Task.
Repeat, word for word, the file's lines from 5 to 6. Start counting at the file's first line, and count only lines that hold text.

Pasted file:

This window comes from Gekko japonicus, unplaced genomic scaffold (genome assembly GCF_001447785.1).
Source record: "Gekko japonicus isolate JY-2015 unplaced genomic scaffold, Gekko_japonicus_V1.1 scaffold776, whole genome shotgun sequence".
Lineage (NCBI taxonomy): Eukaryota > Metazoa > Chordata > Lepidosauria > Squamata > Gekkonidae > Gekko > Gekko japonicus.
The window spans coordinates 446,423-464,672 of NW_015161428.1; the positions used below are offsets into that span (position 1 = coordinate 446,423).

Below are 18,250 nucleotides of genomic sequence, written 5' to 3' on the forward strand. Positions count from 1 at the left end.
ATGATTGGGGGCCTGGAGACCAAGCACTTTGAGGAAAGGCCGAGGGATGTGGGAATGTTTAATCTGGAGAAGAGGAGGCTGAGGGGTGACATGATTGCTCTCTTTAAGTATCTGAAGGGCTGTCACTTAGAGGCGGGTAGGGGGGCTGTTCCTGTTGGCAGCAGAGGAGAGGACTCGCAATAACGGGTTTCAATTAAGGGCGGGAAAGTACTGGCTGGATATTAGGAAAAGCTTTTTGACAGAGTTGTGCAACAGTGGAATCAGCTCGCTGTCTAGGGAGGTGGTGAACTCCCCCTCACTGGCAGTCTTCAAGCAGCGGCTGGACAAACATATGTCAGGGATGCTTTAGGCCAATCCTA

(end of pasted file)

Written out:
Below are 18,250 nucleotides of genomic sequence, written 5' to 3' on the forward strand. Positions count from 1 at the left end.
ATGATTGGGGGCCTGGAGACCAAGCACTTTGAGGAAAGGCCGAGGGATGTGGGAATGTTTAATCTGGAGAAGAGGAGGCTGAGGGGTGACATGATTGCTCTCTTTAAGTATCTGAAGGGCTGTCACTTAGAGGCGGGTAGGGGGGCTGTTCCTGTTGGCAGCAGAGGAGAGGACTCGCAATAACGGGTTTCAATTAAGGGCGGGAAAGTACTGGCTGGATATTAGGAAAAGCTTTTTGACAGAGTTGTGCAACAGTGGAATCAGCTCGCTGTCTAGGGAGGTGGTGAACTCCCCCTCACTGGCAGTCTTCAAGCAGCGGCTGGACAAACATATGTCAGGGATGCTTTAGGCCAATCCTA